November 17, 2006

Building a Sustainable Knowledge Economy in Charleston, South Carolina

Ernest G. Andrade  /  Intelligent Community Forum Newsletter

With the transition from a manufacturing economy to a knowledge economy well underway across the United States and globally, tomorrow's "Intelligent Community" will be one that successfully balances its economic development strategy between business formation and business recruitment. The days of cheap labor and tax incentives are giving way to a well-educated workforce, competitive broadband infrastructure and quality connected places.

Building a sustainable knowledge economy is a long-term commitment that starts by making an honest assessment about the current state of the community. Often, communities find this assessment less than positive and implementing a comprehensive knowledge economy strategy daunting. However, if this assessment is followed by mapping the pockets of innovation and networking with relevant individuals and organizations effectively through a process of "Strategic Doing," the community will embark on the long and exciting journey towards building their high-wage, knowledge economy.

"Strategic Doing" is a management discipline that generates new collaborations and translates ideas about these collaborations into action. Three key pieces of statistical data reinforce an argument that communities should spend more of their economic development resources on business formation.

First, approximately 80% of all job creation occurs from within the community; second, a majority of the businesses being formed today have five or fewer employees; and third, there is an inverse relationship between high wage, knowledge-based companies and their physical space requirements.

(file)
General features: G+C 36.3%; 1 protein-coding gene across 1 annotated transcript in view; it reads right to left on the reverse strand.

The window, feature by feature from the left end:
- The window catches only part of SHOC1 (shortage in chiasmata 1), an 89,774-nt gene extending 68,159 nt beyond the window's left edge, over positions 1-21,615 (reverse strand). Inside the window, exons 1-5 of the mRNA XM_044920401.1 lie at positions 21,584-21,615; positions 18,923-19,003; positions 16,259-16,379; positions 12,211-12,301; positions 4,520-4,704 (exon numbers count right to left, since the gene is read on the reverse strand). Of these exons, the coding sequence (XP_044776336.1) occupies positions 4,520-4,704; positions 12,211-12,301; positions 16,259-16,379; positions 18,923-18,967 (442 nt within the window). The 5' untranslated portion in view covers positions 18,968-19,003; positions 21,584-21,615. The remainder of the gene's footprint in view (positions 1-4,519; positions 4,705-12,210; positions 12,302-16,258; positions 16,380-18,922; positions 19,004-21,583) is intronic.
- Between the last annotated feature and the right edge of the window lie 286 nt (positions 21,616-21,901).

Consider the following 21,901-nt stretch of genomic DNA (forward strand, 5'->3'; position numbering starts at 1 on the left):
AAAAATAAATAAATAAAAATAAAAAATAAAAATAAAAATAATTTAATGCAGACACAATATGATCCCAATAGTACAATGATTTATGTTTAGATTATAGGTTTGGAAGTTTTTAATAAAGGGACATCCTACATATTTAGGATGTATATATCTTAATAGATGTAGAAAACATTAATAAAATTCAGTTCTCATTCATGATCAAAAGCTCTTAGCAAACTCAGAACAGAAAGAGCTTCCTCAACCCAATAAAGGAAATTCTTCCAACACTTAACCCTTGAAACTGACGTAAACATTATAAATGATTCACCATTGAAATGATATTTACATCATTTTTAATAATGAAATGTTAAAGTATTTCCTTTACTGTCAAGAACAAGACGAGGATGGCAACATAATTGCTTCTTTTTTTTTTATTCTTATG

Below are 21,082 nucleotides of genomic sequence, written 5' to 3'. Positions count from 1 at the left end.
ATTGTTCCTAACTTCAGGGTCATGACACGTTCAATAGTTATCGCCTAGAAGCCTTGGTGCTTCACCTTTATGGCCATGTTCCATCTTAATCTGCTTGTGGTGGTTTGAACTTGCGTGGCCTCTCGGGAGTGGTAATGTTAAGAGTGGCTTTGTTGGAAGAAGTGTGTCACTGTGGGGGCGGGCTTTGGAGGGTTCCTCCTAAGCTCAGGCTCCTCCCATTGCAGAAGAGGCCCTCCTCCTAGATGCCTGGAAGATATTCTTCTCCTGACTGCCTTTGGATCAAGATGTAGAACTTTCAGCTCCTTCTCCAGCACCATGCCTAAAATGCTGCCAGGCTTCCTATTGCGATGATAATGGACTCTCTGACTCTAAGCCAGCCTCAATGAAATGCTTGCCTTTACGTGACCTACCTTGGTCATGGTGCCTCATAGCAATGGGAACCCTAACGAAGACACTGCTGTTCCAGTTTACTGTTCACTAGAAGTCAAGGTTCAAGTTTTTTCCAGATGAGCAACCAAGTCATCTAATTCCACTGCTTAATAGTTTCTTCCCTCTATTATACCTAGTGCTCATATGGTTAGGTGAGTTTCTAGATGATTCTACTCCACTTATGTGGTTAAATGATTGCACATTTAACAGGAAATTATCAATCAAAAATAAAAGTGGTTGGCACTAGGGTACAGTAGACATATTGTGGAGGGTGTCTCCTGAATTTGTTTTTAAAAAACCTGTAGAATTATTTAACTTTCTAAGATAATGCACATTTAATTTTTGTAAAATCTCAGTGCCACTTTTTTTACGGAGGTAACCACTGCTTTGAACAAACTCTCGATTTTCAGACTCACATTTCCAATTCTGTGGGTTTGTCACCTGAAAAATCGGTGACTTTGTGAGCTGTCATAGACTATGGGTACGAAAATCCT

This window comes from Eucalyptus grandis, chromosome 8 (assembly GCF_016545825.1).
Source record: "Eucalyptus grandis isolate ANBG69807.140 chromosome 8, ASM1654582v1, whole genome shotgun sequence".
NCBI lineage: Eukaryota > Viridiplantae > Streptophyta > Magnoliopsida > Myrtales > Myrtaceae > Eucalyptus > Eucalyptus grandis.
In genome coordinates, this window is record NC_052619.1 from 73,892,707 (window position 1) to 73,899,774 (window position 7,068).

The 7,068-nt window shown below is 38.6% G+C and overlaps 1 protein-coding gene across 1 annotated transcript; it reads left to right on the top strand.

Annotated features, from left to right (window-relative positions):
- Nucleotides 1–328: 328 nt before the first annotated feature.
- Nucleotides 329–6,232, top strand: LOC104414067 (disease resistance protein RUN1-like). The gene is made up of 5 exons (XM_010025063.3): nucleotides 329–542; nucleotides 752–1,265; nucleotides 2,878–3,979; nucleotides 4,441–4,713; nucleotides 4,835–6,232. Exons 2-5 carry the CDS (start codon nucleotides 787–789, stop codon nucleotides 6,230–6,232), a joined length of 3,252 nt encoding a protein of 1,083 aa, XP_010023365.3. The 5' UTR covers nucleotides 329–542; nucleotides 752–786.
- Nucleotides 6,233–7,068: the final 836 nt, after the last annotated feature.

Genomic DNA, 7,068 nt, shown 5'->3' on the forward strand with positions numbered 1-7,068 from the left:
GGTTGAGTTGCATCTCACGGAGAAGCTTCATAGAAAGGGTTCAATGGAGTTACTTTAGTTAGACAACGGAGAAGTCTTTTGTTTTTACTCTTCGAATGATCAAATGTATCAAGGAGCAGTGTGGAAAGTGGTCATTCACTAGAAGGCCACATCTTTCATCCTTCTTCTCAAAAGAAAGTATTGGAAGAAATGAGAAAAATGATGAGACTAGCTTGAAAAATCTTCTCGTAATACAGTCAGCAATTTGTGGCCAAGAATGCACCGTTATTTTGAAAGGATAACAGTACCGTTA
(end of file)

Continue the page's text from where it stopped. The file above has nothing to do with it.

Charleston, South Carolina is a historic, coastal community in the Southeast United States with a statistical metropolitan population of 600,000. In 2001, a knowledge-based economic development initiative, dubbed the "Charleston Digital Corridor" was launched by the city of Charleston as a complement to the city's overall economic development strategy.

At the time, a reporter curiously questioned the number of knowledge-based companies that would locate to the Digital Corridor in twelve months. Recognizing that this reporter would most likely not follow up on his question, it would have been easy to throw out an exaggerated number. However, since there are many factors outside of Digital Corridor's control, it was best to focus on the ambitious goals the organization set out to accomplish over both the short and long term.

In Charleston, the initiatives that have been successfully implemented by the Digital Corridor include:
*Developing a talent portal for exclusive use by Corridor companies. Recognizing that talent is the key driver for successful knowledge-based companies, the talent portal connects qualified talent with career opportunities. This portal has also successfully addressed issues of brain-drain and spousal employment by allowing students and spouses to post and search relevant information.